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Richardton mayor's longevity beneficial to city

Frank Kirschenheiter has served as the mayor of Richardton for 25 years. Photo by Ellie Potter/The Dickinson Press

Smaller towns in the Bakken have a different list of concerns from the hub cities in western North Dakota.

They worry about their children having room in the gymnasium for basketball practice. They stress that a broken tractor axel will put the city in the red. And some operate with a handful of staff members, most of which are part-time.

Frank Kirschenheiter has been the mayor of such a city for 25 years. He has worked with a "league of three," meaning the city auditor and roads supervisor as well as four city commissioners to govern the small town of Richardton — whose population he estimated to be between 700 and 800.

"We don't spend money," he said. "When I started there we had no money, I mean you finished the end of the year, and if you were in the black that was a miracle."

Their greatest challenge over the last two and a half decades has been to pay the bills, he said. The city does not have a police force of its own but instead pays Stark County for its law enforcement—something that used to take a toll on the city's finances.

Ambrose Hoff, a farmer, rancher and entrepreneur in Richardton, has been working with the mayor for about 25 years. The two worked together to get Red Trail Energy, an ethanol production facility near the town, up and running, Hoff said.

"There are a lot of resources outside your town that are valuable to new businesses," Hoff said. "He's always stepped up to the plate to help get through the politics of the projects, the different agencies that it basically takes to build a business. He and I spent a lot of time at the different governors' offices to help get these projects going. When you've got a big project like an ethanol plant, it takes a lot of connections to make it happen. ... He's a very knowledgeable man when it comes to helping the city of Richardton."

Over the years, Hoff said he has been able to turn to Kirschenheiter whenever he needed some direction before starting a new venture in town.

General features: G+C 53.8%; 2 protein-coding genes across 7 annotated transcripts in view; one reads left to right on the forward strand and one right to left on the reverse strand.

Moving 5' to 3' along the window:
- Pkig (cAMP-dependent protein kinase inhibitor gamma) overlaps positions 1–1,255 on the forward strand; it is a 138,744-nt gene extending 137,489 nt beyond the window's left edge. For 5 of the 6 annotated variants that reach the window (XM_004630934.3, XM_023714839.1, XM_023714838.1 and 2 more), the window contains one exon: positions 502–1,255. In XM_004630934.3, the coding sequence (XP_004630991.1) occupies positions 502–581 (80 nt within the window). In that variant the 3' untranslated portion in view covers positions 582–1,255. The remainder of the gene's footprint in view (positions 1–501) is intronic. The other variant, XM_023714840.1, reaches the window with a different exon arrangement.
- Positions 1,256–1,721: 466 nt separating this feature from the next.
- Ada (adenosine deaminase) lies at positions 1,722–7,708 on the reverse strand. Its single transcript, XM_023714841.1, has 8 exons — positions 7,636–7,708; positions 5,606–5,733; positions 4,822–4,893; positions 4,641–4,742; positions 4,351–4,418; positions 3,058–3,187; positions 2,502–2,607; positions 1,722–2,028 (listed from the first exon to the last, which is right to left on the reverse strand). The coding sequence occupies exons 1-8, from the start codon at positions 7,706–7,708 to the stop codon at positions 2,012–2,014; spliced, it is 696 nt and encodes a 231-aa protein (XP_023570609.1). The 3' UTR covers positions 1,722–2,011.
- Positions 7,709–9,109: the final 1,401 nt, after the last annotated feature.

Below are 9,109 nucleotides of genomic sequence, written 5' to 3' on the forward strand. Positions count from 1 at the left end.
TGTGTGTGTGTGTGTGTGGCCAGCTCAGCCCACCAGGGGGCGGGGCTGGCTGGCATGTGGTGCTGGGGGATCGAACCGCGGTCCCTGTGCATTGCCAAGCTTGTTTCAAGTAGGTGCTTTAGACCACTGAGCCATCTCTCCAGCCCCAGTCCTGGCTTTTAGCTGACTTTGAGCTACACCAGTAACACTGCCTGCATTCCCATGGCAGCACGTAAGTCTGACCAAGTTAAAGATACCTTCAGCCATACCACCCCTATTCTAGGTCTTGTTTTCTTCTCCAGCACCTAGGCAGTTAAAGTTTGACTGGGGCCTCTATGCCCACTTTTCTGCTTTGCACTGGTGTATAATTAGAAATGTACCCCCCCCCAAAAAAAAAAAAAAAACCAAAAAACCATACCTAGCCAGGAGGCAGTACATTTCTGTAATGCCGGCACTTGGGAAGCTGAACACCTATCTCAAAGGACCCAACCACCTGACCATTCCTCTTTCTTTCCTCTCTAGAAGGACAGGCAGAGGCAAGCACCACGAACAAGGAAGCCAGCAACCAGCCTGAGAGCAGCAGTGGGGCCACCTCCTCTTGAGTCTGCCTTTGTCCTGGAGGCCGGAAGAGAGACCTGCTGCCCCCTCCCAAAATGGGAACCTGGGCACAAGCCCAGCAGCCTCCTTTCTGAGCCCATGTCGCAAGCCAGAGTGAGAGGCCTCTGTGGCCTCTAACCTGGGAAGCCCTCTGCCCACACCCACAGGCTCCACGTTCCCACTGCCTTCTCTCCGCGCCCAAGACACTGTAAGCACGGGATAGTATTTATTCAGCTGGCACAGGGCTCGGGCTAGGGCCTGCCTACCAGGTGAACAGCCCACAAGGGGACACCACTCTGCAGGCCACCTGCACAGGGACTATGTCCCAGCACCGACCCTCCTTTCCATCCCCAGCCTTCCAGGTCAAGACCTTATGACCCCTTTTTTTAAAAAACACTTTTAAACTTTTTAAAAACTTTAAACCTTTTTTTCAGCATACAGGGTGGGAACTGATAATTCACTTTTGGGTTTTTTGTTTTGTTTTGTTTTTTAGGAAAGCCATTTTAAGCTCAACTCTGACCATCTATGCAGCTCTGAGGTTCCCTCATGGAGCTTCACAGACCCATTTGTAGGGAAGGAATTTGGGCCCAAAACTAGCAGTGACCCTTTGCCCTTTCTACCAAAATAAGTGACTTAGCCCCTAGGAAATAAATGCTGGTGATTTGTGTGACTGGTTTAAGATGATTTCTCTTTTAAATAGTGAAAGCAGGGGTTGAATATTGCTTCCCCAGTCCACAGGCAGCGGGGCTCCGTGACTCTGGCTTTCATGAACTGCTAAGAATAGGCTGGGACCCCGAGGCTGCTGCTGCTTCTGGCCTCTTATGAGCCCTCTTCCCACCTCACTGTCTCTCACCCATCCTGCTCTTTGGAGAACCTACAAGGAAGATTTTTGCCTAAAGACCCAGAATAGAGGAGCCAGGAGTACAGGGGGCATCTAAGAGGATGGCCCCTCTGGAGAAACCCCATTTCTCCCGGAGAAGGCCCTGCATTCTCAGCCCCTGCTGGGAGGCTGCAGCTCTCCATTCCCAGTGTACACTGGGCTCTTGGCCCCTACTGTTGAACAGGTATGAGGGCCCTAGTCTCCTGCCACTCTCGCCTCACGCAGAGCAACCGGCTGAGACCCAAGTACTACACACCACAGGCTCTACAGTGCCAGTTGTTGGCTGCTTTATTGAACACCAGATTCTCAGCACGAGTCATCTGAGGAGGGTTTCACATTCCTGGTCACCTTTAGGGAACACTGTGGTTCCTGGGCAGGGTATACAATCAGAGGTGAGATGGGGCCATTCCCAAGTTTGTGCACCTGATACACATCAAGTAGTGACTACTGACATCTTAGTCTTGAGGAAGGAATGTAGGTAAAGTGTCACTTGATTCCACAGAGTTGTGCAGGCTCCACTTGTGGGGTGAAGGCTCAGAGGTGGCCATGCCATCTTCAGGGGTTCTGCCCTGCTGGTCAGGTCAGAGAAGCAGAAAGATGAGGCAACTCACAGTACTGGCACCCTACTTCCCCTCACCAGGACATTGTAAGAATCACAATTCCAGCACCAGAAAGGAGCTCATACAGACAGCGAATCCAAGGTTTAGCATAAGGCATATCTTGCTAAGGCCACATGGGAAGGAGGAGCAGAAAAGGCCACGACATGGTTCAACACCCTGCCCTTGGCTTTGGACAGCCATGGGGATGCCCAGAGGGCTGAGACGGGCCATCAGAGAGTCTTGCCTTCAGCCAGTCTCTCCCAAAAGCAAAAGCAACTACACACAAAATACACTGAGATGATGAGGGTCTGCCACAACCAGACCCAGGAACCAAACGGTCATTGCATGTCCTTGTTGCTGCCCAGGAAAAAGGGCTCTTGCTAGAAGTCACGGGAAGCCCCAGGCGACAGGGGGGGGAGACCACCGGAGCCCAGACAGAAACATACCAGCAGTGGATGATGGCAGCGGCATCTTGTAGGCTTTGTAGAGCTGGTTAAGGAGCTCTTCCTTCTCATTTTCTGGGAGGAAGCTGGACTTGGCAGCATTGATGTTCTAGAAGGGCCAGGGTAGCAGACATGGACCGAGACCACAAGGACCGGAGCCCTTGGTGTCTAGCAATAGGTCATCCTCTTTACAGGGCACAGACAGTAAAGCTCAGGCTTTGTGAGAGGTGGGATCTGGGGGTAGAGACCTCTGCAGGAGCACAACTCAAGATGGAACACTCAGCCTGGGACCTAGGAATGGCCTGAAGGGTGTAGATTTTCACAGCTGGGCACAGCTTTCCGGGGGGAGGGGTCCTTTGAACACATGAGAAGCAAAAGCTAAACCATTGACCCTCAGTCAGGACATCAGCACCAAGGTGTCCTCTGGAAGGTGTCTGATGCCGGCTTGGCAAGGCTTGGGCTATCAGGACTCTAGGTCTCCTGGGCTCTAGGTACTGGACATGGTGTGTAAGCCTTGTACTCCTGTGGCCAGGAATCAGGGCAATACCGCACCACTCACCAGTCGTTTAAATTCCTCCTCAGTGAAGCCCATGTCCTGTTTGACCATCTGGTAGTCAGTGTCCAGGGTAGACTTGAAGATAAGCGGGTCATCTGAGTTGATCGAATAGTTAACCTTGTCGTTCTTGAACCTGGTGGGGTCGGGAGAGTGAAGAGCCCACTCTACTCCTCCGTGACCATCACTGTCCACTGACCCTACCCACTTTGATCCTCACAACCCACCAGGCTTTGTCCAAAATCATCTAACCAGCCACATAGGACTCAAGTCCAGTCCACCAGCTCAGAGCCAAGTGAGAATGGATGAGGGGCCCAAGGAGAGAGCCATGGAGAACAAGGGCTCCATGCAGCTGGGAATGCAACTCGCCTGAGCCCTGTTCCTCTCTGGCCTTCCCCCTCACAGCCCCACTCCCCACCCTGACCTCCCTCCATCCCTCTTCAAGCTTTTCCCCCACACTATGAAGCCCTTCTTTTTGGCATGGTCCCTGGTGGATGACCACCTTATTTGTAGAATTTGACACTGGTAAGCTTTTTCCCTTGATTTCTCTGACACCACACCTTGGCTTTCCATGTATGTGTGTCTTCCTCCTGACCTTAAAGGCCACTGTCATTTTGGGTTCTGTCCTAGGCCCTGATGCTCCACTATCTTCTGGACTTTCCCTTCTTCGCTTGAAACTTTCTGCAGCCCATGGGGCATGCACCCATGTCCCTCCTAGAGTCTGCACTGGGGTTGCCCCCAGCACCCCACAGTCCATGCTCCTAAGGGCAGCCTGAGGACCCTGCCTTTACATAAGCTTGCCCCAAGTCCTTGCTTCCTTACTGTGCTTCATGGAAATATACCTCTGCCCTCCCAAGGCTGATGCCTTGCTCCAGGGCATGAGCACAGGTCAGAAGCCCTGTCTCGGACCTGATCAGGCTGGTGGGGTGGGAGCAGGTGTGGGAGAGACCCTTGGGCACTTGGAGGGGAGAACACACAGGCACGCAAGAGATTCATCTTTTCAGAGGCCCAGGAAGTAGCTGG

"Even today, if someone wanted to come to our town to start a business or make an impression with some kind of program or something, Frank would be right there helping them get it done, get it done right," he said.

The oil boom actually benefited Richardton, providing energy impact funds and grants for the city to improve its infrastructures and more money from the oil extraction tax that allowed it to purchase new equipment, Kirschenheiter said. But the smaller cities made sure to conserve these funds and prioritize their needs.

"I really believe we're much better today than we were in the past," he said. "We have some big issues that are going to remain. We're working on a street project right now which is a very, very large project for a small community."

The city had an engineer's estimate completed to see how much it would cost to repave the north and south sides of town. The city government will soon send out notices informing the public of the proposal and how much it would cost. Residents will also be given the opportunity to voice their opposition. Based on the percentage of approval, the commission will begin or halt the project.

"It's not a decision that the five of us as commissioners should make," he said. "It should be left up to the consensus of the populace and the residents. There's only so much you can endure as far as increased taxes."

Kirschenheiter also welcomes public opinion at the city commission meetings. He allows people to speak even if they are not on the agenda, despite some criticism for this practice. Doing so can make the meetings more cumbersome, he said, but ultimately Richardton is their city.

He said he has also enjoyed watching the city grow over the years. At one point he knew most everyone in town but now sees unfamiliar faces on the streets, which is a good thing, he said.

Other locales have noticed Richardton's growth in recent years, as well.

"The city of Richardton has done a really good job of trying to expand and trying to grow itself, and I attribute a lot of that to the mayor," said Stark County Commission Chairman Jay Elkin.

Kirschenheiter's long tenure is partially because he runs unopposed in some elections or he decides to run again in order to maintain some consistency while the city is going through a transitional time, he said. During that time he has worked with numerous commissioners, most of whom he was happy to have served with. Richardton has young people who are willing to step up and serve in the best interest of the community.

"He has been a great resource for the community, I think, with the number of years of experience that he has," said Commissioner Josh Reisenauer, who has been on the commission for about two and a half years. "He always has a lot of insight to offer in situations when we're looking at stuff and experience in the sense that some of the things that come up and thoughts and questions and ideas have maybe been tried before."

Overall, Reisenauer said he thinks the community is satisfied with the mayor's service or else they would have voted him out. But the commission does hear people's negative comments most frequently.

"Sometimes sitting on boards and commissions and different things of that nature is often a thankless job," Reisenauer said, "and it can be a real benefit to a community when you have people that are willing to put in the time, especially over a long tenure like that and try to do things that better the community."